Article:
The Southern African Clothing & Textile Workers' Union (SACTWU) affiliated to the Congress of South African Trade Unions (COSATU) welcomed the master plan that aims to lay a firm basis for future growth and sustainability of the textiles and apparel industry.

At the same conference, the country's big clothing retailers vowed to buy an additional 85 million units of clothes, shoes and leather goods manufactured in the country over the next few years to boost the textiles industry. This step in the clothing retail sector is likely to boost the acquisition of domestic goods from its present level of 44 per cent to 65 per cent by 2030.

Earlier, the department of economic development and tourism Western Cape province allocated R132 million in April for boosting the industry. The province wants to rebuild the industry. South Africa imports too much apparel and textiles and produces too little, and its imports of clothing, textiles and leather goods have rocketed from just over R5 billion in 2000 to almost R60 billion now, according to Western Cape provincial minister for economic opportunities Beverley Sch�fer.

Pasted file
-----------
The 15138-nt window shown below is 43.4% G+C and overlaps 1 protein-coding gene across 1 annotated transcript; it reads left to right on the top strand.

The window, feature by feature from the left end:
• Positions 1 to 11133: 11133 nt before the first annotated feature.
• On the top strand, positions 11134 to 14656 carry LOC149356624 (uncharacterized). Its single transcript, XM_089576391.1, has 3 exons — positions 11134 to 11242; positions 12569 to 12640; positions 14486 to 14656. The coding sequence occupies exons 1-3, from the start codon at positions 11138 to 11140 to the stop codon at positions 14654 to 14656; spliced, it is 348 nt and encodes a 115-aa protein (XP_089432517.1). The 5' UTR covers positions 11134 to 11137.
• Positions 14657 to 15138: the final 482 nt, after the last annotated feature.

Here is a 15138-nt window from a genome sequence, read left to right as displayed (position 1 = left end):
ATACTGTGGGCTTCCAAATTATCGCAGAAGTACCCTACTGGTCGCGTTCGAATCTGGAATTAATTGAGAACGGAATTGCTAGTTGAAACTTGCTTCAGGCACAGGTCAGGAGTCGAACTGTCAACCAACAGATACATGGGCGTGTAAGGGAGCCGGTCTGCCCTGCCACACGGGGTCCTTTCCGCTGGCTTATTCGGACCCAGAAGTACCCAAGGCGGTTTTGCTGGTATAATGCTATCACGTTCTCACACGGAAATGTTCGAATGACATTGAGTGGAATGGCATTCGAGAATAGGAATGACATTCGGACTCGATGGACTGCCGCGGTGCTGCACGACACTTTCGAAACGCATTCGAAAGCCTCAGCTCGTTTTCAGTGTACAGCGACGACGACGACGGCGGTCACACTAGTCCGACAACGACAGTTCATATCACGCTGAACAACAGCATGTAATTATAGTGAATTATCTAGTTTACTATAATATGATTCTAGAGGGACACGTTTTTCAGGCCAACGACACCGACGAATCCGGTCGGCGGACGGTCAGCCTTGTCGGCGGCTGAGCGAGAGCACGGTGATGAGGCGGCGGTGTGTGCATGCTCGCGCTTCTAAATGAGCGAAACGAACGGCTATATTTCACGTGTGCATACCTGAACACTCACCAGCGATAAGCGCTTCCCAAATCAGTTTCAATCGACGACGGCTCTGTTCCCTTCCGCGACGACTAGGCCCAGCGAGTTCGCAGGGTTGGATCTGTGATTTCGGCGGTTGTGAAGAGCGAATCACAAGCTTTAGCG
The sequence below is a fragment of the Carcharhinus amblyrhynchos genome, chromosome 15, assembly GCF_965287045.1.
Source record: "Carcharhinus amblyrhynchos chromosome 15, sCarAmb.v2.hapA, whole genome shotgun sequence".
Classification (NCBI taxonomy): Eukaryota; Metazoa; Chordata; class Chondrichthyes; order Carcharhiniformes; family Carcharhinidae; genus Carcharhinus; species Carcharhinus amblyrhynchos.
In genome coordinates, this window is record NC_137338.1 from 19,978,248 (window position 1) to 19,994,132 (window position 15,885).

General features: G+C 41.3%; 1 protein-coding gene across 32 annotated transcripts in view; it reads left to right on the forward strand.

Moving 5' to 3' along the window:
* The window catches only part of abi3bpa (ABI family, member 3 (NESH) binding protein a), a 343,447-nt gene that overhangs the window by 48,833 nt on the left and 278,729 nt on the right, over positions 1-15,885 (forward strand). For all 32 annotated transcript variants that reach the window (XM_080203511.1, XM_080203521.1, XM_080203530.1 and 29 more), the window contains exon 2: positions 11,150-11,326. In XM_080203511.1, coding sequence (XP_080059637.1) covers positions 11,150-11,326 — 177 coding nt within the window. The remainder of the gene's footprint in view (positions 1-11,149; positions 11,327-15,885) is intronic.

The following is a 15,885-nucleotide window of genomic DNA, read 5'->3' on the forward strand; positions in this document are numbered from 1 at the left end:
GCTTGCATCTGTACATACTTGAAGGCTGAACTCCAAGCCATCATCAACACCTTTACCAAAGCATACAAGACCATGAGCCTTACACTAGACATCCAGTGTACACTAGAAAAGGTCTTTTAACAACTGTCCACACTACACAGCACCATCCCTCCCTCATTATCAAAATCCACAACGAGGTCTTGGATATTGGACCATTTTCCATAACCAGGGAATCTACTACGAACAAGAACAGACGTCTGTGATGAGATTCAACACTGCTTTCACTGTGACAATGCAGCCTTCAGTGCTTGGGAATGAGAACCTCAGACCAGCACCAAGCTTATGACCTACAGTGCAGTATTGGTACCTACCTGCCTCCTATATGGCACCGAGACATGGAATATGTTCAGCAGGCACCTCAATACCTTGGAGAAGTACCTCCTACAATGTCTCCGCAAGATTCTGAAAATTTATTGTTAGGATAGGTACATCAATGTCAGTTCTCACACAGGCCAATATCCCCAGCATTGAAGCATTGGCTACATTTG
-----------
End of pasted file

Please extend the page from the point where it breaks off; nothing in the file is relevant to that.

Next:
SACTWU's 'Wear SA' campaign is a partnership between a range of industry organisations and Cape Town universities. In September, the campaign launched an incubator store at the University of Western Cape's Faculty of Community and Health Sciences building in the Bellville CBD. Staffed by 18 students, the store provides experiential training in all facets of the industry, including garment design, manufacturing, buying, retail and marketing. The campaign also supported a six-week boot camp to develop student entrepreneurial and event management skills.

Investments Continue

The first phase of a R200-million DTI-funded programme, known as Sustainable Cotton Cluster (SCC), ended in March and successfully revived the country's cotton industry by unlocking private sector investments and buying power worth hundreds of millions. One such investment is the R72-million Loskop Cotton ginnery outside Marble Hall in Limpopo, which started operating and will enable further cotton production in the region and offer employment to local people. Further industry investments have been made in another ginnery as well as 11 cotton strippers and 24 cotton pickers. The programme was started five years ago with in-depth research to determine the demand, the state of each element in the whole supply chain and ways of optimising production.